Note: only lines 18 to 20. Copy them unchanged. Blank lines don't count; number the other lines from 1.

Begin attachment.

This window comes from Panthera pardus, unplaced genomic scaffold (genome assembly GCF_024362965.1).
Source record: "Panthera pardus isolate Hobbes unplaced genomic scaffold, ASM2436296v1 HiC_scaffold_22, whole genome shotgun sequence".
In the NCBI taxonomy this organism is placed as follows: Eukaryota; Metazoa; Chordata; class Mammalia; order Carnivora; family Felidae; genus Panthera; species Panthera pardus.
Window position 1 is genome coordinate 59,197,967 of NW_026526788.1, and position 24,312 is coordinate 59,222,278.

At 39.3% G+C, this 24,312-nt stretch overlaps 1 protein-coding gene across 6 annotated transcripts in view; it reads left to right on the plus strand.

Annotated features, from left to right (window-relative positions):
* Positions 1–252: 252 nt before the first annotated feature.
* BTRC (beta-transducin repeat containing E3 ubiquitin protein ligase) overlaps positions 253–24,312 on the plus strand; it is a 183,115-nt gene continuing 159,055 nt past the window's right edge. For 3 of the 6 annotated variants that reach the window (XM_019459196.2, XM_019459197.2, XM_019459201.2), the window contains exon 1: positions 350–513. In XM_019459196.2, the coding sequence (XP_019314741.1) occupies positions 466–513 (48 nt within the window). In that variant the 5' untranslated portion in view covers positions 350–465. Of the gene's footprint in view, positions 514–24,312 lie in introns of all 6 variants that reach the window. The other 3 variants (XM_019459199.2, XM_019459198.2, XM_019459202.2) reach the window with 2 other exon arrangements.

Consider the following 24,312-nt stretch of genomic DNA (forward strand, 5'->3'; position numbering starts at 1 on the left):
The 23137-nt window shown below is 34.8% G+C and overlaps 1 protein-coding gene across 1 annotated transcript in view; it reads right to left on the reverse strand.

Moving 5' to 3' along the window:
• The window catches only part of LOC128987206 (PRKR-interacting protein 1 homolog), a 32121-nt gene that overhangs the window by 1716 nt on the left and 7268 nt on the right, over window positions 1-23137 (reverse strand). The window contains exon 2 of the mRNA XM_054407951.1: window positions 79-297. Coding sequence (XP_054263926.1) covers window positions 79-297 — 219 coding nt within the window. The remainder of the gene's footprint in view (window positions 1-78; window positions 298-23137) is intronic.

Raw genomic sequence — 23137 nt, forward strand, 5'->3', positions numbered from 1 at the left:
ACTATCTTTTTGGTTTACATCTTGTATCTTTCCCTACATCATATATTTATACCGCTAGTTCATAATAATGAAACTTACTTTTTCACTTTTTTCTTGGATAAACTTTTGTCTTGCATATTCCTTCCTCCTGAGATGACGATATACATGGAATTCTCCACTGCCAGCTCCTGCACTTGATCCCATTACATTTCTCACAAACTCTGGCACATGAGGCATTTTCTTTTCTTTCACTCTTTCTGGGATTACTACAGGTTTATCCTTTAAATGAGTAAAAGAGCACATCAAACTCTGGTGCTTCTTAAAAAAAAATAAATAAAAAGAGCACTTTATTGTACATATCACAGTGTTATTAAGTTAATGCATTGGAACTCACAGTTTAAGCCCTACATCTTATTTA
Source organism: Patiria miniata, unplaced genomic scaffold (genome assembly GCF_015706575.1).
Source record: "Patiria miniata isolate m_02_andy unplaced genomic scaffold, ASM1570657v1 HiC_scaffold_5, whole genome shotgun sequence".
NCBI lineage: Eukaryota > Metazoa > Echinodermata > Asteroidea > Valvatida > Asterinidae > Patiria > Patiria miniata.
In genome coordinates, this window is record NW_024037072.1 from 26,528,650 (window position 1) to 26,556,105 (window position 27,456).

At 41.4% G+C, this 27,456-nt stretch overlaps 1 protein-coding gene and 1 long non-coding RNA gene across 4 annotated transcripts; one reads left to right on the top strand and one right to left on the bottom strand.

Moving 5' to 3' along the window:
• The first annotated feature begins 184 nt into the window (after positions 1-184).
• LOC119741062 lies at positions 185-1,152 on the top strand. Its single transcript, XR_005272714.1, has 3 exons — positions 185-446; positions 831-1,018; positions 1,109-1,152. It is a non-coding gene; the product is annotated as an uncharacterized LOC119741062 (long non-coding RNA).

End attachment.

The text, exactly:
In genome coordinates, this window is record NW_024037072.1 from 26,528,650 (window position 1) to 26,556,105 (window position 27,456).

At 41.4% G+C, this 27,456-nt stretch overlaps 1 protein-coding gene and 1 long non-coding RNA gene across 4 annotated transcripts; one reads left to right on the top strand and one right to left on the bottom strand.

Moving 5' to 3' along the window: